There are few exceptions, for example:

  • Testing a component that is connected to a redux store
  • A component wrapped within a High Order Component
  • Any integration tests.

So in conclusion, use shallow for unit testing and mount for integration testing.

Writing your tests

TLDR; Start writing your assertion, continue with the acts and finally arrange your tests.

Let’s start writing the test, the first part is easy to write, the name, keep in mind the name should express the thing you want to assert in a clear, concise way, for example:

test('should create an account after adding email, password and clicking continue', () => {})

Assert

Now that you know the purpose of the test, let’s start writing the assertion.

test('should create an account after adding email, password and clicking continue', () => {
      // 1. assert
    expect(onCreate)...
})

Tip: Write only one assertion for the test, this will help you to know what is failing or asserting.

In React the assertion could be summarized in three things:

  • Child component has been rendered.
  • The function passed to the component was called.
  • Child component has a property.

Acts

So now what are the actions that make the assertion valid? This is called acts,

test('should create an account after adding email, password and clicking continue', () => {
      // 2. acts
    email.simulate('change', ...);
    password.simulate('change', ...);
    button.simulate('click', ...);
    
    // 1. assert
    expect(onCreate)...
})

React behaviors are specific and can only trigger with a few actions,

  • Setting a specific prop, eg. “should show loading if loading prop is passed”.
  • Simulating an event from a user, like a click, change, blur, etc.
  • Calling a function passed to the child component.

Arrange

And finally, what does it mean email, password, and button? we need to arrange our test and prepare all the required components, functions, etc. beforehand

test('should create an account after adding email, password and clicking continue', () => {
    // 3. arrange
    const { email, password, button } = setup();
    
    // 2. acts
    email.simulate('change', ...);
    password.simulate('change', ...);
    button.simulate('click', ...);
    
    // 1. assert
    expect(onCreate)...
})

We can implement this in many ways, but the one that helps me more is using a setup function. The idea behind a setup function is to put all the common tasks in one place, like a.shallow rendering/mounting the components, b.finding components, etc. This makes the configuration explicit and cleans up boilerplate from the actual tests.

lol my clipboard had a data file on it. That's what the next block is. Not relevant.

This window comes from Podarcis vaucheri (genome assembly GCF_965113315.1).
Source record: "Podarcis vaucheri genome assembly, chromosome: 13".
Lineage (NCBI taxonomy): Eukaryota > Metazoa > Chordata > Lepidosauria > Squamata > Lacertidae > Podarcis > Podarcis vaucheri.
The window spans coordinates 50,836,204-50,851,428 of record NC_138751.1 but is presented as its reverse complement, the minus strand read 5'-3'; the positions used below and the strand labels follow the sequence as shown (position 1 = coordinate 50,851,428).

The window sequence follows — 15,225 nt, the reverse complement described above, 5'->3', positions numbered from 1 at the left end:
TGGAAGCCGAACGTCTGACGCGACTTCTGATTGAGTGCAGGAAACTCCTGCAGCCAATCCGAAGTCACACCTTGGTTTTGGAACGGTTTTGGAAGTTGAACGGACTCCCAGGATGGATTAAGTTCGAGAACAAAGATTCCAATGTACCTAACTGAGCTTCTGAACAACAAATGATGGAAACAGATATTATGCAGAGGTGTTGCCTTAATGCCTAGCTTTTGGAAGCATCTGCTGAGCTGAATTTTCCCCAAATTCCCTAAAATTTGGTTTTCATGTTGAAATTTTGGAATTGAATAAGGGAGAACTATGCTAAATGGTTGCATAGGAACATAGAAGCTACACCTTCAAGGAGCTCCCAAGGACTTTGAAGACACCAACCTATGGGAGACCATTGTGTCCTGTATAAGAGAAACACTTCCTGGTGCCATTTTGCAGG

Remember, the order is very important when you write your test (assert, act, arrange), it gives you perspective and focuses on what you are testing.

Altogether

Let’s rewrite our first example following this new concepts:

function setup(props = {}) {
  const wrapper = shallow(<CreateAccount {...props} />);
    
  const createAccount = {
    wrapper,
    get email() { return wrapper.find('input[name="email"]')},
    get password() { return wrapper.find('input[name="password"]')},
    get button() { return wrapper.find('input[name="password"]')},
    
    typeEmail(value) {
      const email = createAccount.email;
      email.value = value;
      email.simulate('change', email)
        },
    typePassword(value) {
      const password = createAccount.password;
      password.value = value;
      password.simulate('change', password)
        }
    };
    return createAccount;
}

test('should create an account after add email, password and click continue', async () => {
  const onCreate = jest.fn();
  const createAccount = setup({ onCreate });

  createAccount.typeEmail(johnDoeEmail);
  createAccount.typePassword(oneToThreePassword);
  createAccount.button.simulate('click');

  expect(onCreate).toHaveBeenCalledWith({
    email: johnDoeEmail,
    password: oneToThreePassword,
  });
});

You can look at how the different parts work together to create the final test.

Resources

Enzyme

Enzyme Matchers

Jest